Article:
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Be a mad scientist to be more successful in local SEO
The debate rages on over the authoritative set of local ranking factors, but columnist Greg Gifford believes that local SEOs on both sides of the fence may be missing the point.
With my recaps of the Local SEO sessions at SMX West last month, we had a bit of a break from Greg’s Soapbox. Never fear, it’s back in full force this month!
I’ve been lucky enough to have the opportunity to attend several large conferences over the last few months, and I have been a part of many discussions about what really works for local SEO. It seems that most people fall into one of two camps, and there’s a growing debate between the two.
On one side, we have people who hold the annual Local Search Ranking Factors (LSRF) survey, now run by Darren Shaw at Whitespark, as gospel. On the other, you have the anti-LSRF group, who think that the LSRF study is opinion-based poppycock (yes, someone actually called it “poppycock”). This side favors the insights gleaned from Andrew Shotland and Dan Leibson’s massive study of local ranking factors, in which they attempted to reverse-engineer Google’s local algorithm.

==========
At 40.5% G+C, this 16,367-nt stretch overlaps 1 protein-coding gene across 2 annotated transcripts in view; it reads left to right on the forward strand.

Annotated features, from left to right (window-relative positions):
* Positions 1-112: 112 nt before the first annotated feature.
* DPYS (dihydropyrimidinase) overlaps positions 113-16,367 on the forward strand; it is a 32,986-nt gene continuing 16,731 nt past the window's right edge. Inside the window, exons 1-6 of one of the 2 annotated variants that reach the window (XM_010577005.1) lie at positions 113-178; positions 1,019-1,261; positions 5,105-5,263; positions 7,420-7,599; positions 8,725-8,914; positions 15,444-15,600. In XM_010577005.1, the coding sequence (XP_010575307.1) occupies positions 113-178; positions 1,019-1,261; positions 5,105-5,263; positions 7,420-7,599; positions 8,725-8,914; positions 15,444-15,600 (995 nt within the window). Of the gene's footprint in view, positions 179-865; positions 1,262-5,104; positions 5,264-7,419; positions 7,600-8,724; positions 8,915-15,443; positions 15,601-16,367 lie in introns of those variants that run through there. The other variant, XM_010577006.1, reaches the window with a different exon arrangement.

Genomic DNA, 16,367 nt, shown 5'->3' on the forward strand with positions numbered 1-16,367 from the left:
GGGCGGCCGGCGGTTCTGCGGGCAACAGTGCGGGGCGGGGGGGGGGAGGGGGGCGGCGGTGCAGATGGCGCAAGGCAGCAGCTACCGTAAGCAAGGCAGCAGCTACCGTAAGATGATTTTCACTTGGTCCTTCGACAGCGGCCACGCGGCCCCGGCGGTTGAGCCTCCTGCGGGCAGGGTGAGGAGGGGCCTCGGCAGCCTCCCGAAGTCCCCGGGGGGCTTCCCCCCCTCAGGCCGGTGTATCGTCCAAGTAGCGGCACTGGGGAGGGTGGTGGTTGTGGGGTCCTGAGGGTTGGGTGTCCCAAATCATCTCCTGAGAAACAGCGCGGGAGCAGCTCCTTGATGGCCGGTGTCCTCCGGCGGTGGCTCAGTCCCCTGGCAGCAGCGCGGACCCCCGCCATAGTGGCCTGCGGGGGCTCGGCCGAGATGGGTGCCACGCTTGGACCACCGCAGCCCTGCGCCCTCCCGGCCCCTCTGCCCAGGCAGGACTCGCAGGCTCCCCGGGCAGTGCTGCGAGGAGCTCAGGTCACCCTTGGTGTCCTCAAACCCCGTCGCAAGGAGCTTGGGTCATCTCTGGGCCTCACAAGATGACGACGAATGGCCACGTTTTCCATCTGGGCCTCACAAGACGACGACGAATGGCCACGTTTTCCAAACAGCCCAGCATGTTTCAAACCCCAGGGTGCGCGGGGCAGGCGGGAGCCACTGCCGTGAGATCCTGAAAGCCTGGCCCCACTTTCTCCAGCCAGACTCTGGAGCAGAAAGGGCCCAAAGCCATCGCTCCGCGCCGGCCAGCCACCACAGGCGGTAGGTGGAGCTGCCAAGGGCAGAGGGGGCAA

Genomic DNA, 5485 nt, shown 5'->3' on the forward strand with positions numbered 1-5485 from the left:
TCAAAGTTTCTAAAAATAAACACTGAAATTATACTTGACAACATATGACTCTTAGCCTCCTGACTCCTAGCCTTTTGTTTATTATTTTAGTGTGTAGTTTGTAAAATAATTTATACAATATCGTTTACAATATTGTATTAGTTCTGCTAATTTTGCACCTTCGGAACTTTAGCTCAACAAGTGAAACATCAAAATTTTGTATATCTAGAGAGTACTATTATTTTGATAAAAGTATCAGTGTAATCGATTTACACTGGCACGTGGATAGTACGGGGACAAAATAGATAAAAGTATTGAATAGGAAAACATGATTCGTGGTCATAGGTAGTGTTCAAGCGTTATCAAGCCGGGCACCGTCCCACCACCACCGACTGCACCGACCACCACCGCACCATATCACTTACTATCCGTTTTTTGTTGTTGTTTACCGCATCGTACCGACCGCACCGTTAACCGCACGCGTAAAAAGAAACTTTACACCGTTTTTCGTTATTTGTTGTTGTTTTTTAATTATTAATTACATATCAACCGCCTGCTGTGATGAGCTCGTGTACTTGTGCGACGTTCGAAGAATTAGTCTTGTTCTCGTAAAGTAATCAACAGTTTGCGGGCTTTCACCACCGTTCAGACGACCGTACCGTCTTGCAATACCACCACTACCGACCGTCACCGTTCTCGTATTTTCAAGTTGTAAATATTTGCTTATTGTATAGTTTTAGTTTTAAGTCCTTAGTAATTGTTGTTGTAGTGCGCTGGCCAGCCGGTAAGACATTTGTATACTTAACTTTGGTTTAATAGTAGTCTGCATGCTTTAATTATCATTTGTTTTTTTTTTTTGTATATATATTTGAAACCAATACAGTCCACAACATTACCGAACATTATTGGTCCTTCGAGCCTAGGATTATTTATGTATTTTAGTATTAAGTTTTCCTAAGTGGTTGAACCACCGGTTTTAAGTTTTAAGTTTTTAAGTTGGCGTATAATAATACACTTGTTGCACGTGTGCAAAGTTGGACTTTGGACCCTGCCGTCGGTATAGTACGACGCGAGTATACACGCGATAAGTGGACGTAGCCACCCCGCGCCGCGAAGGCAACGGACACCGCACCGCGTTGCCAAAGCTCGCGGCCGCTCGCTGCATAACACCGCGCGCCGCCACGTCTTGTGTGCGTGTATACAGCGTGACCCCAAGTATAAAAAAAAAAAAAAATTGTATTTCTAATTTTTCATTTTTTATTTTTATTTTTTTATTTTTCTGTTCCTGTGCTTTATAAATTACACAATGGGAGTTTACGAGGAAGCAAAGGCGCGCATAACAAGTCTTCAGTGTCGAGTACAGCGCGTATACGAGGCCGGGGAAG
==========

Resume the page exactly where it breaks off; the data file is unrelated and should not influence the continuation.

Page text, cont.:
In many cases, but not all, the results of the study align with those of the survey — but in some cases, there’s a huge difference.
As I sat through these many conversations and debates over the last few months, I noticed something unsettling. Nearly every person I talked to on either “side” of the question seemed to fall into that camp by blind faith. They believed one way or the other because that’s the side of the fence they were “raised on,” so to speak.
Opinions expressed in this article are those of the guest author and not necessarily Marketing Land. Staff authors are listed here.